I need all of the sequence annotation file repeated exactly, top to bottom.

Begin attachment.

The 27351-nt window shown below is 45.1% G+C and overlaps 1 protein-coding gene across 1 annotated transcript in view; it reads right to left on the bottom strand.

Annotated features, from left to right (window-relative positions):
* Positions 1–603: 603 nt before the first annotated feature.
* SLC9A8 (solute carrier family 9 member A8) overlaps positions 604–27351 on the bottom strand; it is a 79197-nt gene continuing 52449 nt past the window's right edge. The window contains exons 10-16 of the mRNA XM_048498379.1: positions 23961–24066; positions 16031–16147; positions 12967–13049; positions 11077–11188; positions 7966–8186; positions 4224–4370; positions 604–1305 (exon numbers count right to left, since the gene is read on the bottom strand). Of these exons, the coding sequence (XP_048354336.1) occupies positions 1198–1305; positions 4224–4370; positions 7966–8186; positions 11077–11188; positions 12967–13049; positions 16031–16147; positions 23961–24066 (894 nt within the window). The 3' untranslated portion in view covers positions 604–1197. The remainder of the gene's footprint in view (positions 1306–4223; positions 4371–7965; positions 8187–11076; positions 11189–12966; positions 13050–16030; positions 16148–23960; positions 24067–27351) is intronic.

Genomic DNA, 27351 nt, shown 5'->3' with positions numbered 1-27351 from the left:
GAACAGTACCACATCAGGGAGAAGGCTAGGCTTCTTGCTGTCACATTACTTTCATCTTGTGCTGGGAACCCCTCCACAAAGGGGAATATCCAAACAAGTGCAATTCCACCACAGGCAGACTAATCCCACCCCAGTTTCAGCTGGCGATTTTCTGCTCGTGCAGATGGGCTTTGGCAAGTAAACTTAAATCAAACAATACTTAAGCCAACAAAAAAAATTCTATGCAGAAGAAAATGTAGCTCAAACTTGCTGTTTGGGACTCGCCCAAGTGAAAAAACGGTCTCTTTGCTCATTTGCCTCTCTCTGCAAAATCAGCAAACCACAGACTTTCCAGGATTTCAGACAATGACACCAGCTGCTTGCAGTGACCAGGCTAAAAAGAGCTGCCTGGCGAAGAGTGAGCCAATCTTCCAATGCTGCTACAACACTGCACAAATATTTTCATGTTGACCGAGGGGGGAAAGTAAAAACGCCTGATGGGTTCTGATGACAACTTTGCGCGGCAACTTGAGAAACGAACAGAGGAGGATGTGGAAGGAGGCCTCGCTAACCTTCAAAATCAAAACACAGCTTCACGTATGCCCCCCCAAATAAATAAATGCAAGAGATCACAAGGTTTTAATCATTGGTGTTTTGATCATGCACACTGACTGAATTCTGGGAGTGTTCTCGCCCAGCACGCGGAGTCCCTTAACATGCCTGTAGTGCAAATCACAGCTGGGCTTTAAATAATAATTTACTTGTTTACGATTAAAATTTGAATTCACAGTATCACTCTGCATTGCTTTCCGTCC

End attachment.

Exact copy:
The 27351-nt window shown below is 45.1% G+C and overlaps 1 protein-coding gene across 1 annotated transcript in view; it reads right to left on the bottom strand.

Annotated features, from left to right (window-relative positions):
* Positions 1–603: 603 nt before the first annotated feature.
* SLC9A8 (solute carrier family 9 member A8) overlaps positions 604–27351 on the bottom strand; it is a 79197-nt gene continuing 52449 nt past the window's right edge. The window contains exons 10-16 of the mRNA XM_048498379.1: positions 23961–24066; positions 16031–16147; positions 12967–13049; positions 11077–11188; positions 7966–8186; positions 4224–4370; positions 604–1305 (exon numbers count right to left, since the gene is read on the bottom strand). Of these exons, the coding sequence (XP_048354336.1) occupies positions 1198–1305; positions 4224–4370; positions 7966–8186; positions 11077–11188; positions 12967–13049; positions 16031–16147; positions 23961–24066 (894 nt within the window). The 3' untranslated portion in view covers positions 604–1197. The remainder of the gene's footprint in view (positions 1306–4223; positions 4371–7965; positions 8187–11076; positions 11189–12966; positions 13050–16030; positions 16148–23960; positions 24067–27351) is intronic.

Genomic DNA, 27351 nt, shown 5'->3' with positions numbered 1-27351 from the left:
GAACAGTACCACATCAGGGAGAAGGCTAGGCTTCTTGCTGTCACATTACTTTCATCTTGTGCTGGGAACCCCTCCACAAAGGGGAATATCCAAACAAGTGCAATTCCACCACAGGCAGACTAATCCCACCCCAGTTTCAGCTGGCGATTTTCTGCTCGTGCAGATGGGCTTTGGCAAGTAAACTTAAATCAAACAATACTTAAGCCAACAAAAAAAATTCTATGCAGAAGAAAATGTAGCTCAAACTTGCTGTTTGGGACTCGCCCAAGTGAAAAAACGGTCTCTTTGCTCATTTGCCTCTCTCTGCAAAATCAGCAAACCACAGACTTTCCAGGATTTCAGACAATGACACCAGCTGCTTGCAGTGACCAGGCTAAAAAGAGCTGCCTGGCGAAGAGTGAGCCAATCTTCCAATGCTGCTACAACACTGCACAAATATTTTCATGTTGACCGAGGGGGGAAAGTAAAAACGCCTGATGGGTTCTGATGACAACTTTGCGCGGCAACTTGAGAAACGAACAGAGGAGGATGTGGAAGGAGGCCTCGCTAACCTTCAAAATCAAAACACAGCTTCACGTATGCCCCCCCAAATAAATAAATGCAAGAGATCACAAGGTTTTAATCATTGGTGTTTTGATCATGCACACTGACTGAATTCTGGGAGTGTTCTCGCCCAGCACGCGGAGTCCCTTAACATGCCTGTAGTGCAAATCACAGCTGGGCTTTAAATAATAATTTACTTGTTTACGATTAAAATTTGAATTCACAGTATCACTCTGCATTGCTTTCCGTCC